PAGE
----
How useful is the monitoring of (low molecular weight) heparin therapy by anti-Xa assay? A laboratory perspective

RCPA QAP in Haematology

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We have conducted a series of laboratory-based surveys to assess variability in assay results utilized to monitor heparin anticoagulant therapy. These surveys involved laboratories participating in the Haematology component of the Royal College of Pathologists of Australasia Quality Assurance Program (RCPA QAP). Thirty five of 646 laboratories that were sent a preliminary questionnaire indicated that they performed anti-Xa assays and these laboratories were sent a panel of four plasma samples. These plasma samples contained respectively: (i) no added heparin, (ii) low molecular weight heparin (LMWH), enoxaparin, added to a level of approximately .5 U/mL, (iii) unfractionated heparin added to a level of approximately .5 U/mL, and (iv) LMWH added to a level of approximately 1.0 U/mL. Tests to be performed were the activated partial thromboplastin time (APTT), the thrombin time (TT), fibrinogen, and anti-Xa. As expected, returned results for APTT and TT showed some elevation in heparinized samples while fibrinogen assays were not affected. Anti-Xa assays yielded the following results (median [range]): (i) .01 [0-.11], (ii) .43 [.33-.80], (iii) .23 [.10-.49], and (iv) .90 [.60-1.30]. Thus, although median values were close to those anticipated, there was a wide variation in returned results. In a repeat exercise a few months later laboratories were also asked about their therapeutic ranges (TRs) and provided with an additional vial of LMWH-spiked (1.0 U/mL) plasma labeled as 'heparin-standard' to be used as an assay calibrant. TRs varied substantially between laboratories, from low ranges of .2-.4 to high ranges of .8-1.2. Anti-Xa assay results were similar to those of the first survey: (median [range]): (a) repeat testing: (i) .02 [0-.28], (ii) .47 [.34-.80], (iii) .25 [.14-.58], (iv) .95 [.65-1.31]; (b) repeat testing using survey provided 'heparin-standard': (i) .02 [0-.24], (ii) .55 [.4-.83], (iii) .28 [.10-.63], (iv) 1.00 [.9-1.16]. Thus using the provided 'heparin-standard' yielded lower variability in results for LMWH. In conclusion, the high variability of anti-Xa assay results coupled with the widely variable TRs suggests that therapeutic heparin monitoring is poorly standardized, and this raises some concerns over the clinical value of such monitoring.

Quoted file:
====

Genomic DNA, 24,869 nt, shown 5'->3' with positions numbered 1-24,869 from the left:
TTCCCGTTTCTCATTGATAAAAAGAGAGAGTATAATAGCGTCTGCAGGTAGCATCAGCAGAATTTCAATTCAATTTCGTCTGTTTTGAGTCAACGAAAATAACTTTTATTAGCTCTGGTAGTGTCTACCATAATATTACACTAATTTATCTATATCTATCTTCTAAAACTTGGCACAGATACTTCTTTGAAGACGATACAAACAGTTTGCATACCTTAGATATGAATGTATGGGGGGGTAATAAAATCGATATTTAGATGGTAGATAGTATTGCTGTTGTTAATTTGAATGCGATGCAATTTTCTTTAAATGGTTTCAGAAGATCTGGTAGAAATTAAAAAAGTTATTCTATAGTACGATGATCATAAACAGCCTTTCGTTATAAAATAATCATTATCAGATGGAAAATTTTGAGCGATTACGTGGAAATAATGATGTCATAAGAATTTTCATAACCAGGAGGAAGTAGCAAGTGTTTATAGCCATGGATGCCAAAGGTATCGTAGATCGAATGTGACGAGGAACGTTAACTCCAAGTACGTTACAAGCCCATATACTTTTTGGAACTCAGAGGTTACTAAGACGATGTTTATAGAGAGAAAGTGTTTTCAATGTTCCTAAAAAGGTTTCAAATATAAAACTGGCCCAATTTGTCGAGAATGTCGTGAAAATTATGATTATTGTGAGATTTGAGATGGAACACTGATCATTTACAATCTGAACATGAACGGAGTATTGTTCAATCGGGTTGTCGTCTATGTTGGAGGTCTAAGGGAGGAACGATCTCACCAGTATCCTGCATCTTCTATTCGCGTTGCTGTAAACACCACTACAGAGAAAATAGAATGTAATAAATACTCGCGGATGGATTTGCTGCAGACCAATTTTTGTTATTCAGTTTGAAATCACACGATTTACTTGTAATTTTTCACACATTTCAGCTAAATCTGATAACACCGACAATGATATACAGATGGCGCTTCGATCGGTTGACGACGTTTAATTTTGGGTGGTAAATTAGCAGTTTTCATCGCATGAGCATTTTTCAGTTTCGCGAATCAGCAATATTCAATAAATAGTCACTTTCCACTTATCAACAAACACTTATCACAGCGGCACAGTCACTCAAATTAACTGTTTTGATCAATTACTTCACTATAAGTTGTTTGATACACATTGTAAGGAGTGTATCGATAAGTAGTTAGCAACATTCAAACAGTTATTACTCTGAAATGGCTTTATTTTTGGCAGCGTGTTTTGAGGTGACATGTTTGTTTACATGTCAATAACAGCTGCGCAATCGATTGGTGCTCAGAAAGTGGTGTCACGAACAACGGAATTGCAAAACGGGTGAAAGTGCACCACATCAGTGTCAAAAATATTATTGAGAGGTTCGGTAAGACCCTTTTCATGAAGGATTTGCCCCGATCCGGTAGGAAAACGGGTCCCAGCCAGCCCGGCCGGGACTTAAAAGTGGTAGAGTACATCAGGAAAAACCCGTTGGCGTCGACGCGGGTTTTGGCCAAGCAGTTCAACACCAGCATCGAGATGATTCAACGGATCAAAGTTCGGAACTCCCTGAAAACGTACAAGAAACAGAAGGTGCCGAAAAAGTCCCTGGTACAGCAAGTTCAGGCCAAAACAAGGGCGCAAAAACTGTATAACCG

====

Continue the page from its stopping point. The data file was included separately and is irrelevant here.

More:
Original languageEnglish
Pages (from-to)157-62
Number of pages6
JournalLaboratory hematology : official publication of the International Society for Laboratory Hematology
Issue number3
Publication statusPublished - 2005


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